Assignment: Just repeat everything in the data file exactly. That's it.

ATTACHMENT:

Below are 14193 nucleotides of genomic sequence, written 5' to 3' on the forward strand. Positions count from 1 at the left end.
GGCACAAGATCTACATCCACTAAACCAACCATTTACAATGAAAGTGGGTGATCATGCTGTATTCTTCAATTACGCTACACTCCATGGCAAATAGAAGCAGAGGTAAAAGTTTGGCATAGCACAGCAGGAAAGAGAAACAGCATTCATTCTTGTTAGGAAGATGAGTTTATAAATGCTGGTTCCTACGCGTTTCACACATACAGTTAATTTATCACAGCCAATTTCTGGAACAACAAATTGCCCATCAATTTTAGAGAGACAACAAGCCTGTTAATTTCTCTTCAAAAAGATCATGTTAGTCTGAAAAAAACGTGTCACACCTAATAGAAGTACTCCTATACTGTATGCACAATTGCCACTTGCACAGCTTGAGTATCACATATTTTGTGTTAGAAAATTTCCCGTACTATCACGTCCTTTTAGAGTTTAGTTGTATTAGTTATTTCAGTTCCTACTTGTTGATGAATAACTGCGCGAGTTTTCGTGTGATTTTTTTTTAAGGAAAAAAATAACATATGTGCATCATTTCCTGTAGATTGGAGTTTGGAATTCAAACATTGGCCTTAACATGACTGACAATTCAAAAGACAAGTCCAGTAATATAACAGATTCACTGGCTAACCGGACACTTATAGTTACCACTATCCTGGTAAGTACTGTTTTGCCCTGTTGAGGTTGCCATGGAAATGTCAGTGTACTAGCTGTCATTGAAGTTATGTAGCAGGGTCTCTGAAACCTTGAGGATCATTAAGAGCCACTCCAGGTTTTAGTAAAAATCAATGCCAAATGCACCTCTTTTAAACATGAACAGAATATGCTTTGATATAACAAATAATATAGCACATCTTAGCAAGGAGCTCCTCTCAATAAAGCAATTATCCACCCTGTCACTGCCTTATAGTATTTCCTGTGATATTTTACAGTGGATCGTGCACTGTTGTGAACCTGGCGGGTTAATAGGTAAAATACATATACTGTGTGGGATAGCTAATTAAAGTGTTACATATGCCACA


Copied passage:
Below are 14193 nucleotides of genomic sequence, written 5' to 3' on the forward strand. Positions count from 1 at the left end.
GGCACAAGATCTACATCCACTAAACCAACCATTTACAATGAAAGTGGGTGATCATGCTGTATTCTTCAATTACGCTACACTCCATGGCAAATAGAAGCAGAGGTAAAAGTTTGGCATAGCACAGCAGGAAAGAGAAACAGCATTCATTCTTGTTAGGAAGATGAGTTTATAAATGCTGGTTCCTACGCGTTTCACACATACAGTTAATTTATCACAGCCAATTTCTGGAACAACAAATTGCCCATCAATTTTAGAGAGACAACAAGCCTGTTAATTTCTCTTCAAAAAGATCATGTTAGTCTGAAAAAAACGTGTCACACCTAATAGAAGTACTCCTATACTGTATGCACAATTGCCACTTGCACAGCTTGAGTATCACATATTTTGTGTTAGAAAATTTCCCGTACTATCACGTCCTTTTAGAGTTTAGTTGTATTAGTTATTTCAGTTCCTACTTGTTGATGAATAACTGCGCGAGTTTTCGTGTGATTTTTTTTTAAGGAAAAAAATAACATATGTGCATCATTTCCTGTAGATTGGAGTTTGGAATTCAAACATTGGCCTTAACATGACTGACAATTCAAAAGACAAGTCCAGTAATATAACAGATTCACTGGCTAACCGGACACTTATAGTTACCACTATCCTGGTAAGTACTGTTTTGCCCTGTTGAGGTTGCCATGGAAATGTCAGTGTACTAGCTGTCATTGAAGTTATGTAGCAGGGTCTCTGAAACCTTGAGGATCATTAAGAGCCACTCCAGGTTTTAGTAAAAATCAATGCCAAATGCACCTCTTTTAAACATGAACAGAATATGCTTTGATATAACAAATAATATAGCACATCTTAGCAAGGAGCTCCTCTCAATAAAGCAATTATCCACCCTGTCACTGCCTTATAGTATTTCCTGTGATATTTTACAGTGGATCGTGCACTGTTGTGAACCTGGCGGGTTAATAGGTAAAATACATATACTGTGTGGGATAGCTAATTAAAGTGTTACATATGCCACA